Camellias are common plants in the garden. However, the camellia sinensis, is not your ordinary camellia plant. It is the plant that is harvested for black, green, oolong and white teas. It can be grown outdoors in United States Department of Agriculture plant hardiness zones 7 to 9. Fortunately, if you live outside these zones, you can still grow camellia sinesnsis indoors, which is usually planted as a cutting or from seed. It typically takes about 1 to 3 years after planting to reap your first spring harvest.
Nick a small cut into each seed with a utility knife and soak your seeds in warm water for 24 hours.
Prepare your planting tray by filling each cup with 2 parts peat moss, 2 parts potting soil and 1 part course sand. Water so the soil is slightly moist.
Sow each seed ¾ of an inch deep and cover with a sheet of plastic or glass, or cover loosely with plastic wrap. Keep the soil moist and wait 1 to 3 months for germination.
Plant seedlings after they are strong enough to transplant (or cuttings dipped in rooting hormone) in small individual pots (around 6 inches in diameter) with the same potting mix described in step 2. Plant the seedlings to the same depth as they were planted before. Plant cuttings about 1 ½ inches deep.
Place the plants in a sunny area of your home that receives at least three hours of sunlight, such next to as a south-facing window. Set the plants on trays of rocks and water to increase humidity if your home is dry.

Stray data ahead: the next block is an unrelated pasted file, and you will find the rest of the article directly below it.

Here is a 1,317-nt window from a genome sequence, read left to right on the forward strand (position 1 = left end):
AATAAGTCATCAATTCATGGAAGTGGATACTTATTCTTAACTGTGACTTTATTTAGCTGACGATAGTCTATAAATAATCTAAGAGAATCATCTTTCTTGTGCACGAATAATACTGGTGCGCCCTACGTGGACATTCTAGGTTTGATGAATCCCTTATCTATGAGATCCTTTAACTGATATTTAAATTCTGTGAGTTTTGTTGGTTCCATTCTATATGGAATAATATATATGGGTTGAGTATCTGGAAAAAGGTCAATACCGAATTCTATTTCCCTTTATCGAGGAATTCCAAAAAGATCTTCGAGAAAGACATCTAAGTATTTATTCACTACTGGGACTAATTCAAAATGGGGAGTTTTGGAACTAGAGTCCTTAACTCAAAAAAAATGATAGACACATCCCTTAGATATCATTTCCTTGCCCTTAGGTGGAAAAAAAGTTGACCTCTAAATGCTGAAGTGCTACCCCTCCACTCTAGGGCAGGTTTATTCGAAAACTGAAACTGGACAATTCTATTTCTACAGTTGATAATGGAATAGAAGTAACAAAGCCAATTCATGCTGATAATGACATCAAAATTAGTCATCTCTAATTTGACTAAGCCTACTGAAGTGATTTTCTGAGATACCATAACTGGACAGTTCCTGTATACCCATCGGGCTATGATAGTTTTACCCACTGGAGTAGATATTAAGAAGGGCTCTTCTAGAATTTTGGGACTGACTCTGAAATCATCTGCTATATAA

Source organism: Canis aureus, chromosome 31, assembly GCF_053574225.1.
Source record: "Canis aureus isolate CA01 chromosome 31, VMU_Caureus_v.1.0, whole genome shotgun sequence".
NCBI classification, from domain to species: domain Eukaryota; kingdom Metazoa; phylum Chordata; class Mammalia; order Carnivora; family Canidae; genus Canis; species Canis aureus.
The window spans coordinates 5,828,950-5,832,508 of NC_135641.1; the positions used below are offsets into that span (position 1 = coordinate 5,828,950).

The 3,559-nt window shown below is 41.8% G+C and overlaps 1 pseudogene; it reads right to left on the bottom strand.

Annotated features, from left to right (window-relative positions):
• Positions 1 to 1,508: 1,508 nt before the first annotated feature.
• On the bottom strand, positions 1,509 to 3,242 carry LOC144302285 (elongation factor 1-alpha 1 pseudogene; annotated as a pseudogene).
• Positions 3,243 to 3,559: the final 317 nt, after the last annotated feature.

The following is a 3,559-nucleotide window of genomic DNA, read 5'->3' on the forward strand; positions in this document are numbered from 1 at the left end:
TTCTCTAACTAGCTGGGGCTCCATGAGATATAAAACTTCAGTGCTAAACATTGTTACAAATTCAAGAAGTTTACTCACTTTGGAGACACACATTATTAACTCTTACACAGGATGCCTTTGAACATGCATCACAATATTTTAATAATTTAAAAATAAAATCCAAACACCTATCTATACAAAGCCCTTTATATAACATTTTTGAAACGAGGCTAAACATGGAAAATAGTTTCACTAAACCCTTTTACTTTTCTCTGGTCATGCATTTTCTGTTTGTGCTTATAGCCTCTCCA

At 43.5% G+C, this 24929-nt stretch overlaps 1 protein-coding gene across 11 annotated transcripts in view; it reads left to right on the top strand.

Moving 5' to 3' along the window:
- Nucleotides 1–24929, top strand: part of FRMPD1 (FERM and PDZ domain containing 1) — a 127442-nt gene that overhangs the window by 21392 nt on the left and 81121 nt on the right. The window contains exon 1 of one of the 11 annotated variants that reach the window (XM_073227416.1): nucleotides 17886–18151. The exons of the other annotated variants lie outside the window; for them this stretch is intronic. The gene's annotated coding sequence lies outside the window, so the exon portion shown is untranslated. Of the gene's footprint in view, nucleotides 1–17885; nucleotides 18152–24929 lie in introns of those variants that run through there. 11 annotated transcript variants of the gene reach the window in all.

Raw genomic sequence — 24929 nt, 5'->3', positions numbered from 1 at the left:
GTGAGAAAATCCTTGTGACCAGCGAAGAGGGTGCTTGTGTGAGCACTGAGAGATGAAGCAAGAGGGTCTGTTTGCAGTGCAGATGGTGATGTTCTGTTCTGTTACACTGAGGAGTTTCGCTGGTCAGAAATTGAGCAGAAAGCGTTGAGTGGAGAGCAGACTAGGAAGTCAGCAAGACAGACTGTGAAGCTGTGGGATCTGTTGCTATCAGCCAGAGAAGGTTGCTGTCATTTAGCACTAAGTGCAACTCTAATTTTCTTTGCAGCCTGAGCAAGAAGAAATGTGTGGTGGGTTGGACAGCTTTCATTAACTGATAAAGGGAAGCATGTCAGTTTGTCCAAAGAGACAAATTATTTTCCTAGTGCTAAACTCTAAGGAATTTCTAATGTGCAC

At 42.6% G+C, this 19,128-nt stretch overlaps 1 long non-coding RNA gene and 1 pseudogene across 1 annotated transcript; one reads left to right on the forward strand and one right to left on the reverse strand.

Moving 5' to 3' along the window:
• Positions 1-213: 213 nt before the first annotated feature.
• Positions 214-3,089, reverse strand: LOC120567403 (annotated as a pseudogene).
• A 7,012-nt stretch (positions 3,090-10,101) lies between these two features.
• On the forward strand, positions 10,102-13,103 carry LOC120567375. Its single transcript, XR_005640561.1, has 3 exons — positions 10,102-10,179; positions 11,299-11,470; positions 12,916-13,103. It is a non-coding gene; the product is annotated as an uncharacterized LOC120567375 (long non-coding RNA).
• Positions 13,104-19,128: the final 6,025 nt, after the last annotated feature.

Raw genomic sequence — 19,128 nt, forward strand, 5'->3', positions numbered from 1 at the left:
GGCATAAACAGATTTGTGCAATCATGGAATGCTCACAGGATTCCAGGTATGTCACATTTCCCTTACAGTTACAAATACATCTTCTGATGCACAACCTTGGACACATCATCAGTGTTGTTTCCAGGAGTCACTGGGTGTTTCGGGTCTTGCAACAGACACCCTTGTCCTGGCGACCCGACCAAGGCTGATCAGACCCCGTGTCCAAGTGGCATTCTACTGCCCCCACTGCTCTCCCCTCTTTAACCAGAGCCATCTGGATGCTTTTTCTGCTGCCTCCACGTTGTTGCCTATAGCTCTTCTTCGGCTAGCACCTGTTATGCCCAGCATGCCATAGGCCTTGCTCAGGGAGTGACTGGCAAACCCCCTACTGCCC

Keep the soil moist at all times. The roots are thin and cannot tolerate dry soil.
Fertilize your camellia sinensis every 3 to 4 weeks from spring until fall. Look for a fertilizer labeled for acid-loving plants. Since each fertilizer contains different rates of nutrients, follow the dosing instructions on the label; however, according to the University of Oklahoma, dilute the recommended dosing in half.
Repot the plants as they grow larger, usually every 2 to 4 years. However, every four years in the spring, prune your camellia sinensis back to about 6 inches to keep them small enough to grow indoors and to keep them growing lush and full.
Things You Will Need
- Planting tray
- Peat moss
- Potting soil
- Course sand
- Rooting hormone
- Plastic or glass sheet
- Propagate a Shrimp Plant
- How Do You Take Care of a Dieffenbachia Plant?
- Grow Boswellia
- Can I Root Plumbago From Cuttings?
- Control Scale Insects on Indoor Plants
- Root a Cutting from a Pear Tree
- Root Cuttings of a Butterfly Bush (Propagation)
- Propagate Japanese Maple Tree Cuttings
- How Many Quarts of Potting Soil Are in a Cubic Foot?
- Care for a New Sensitive Mimosa Plant
- Care for Regal Geraniums
- Get Rid of Stink Bugs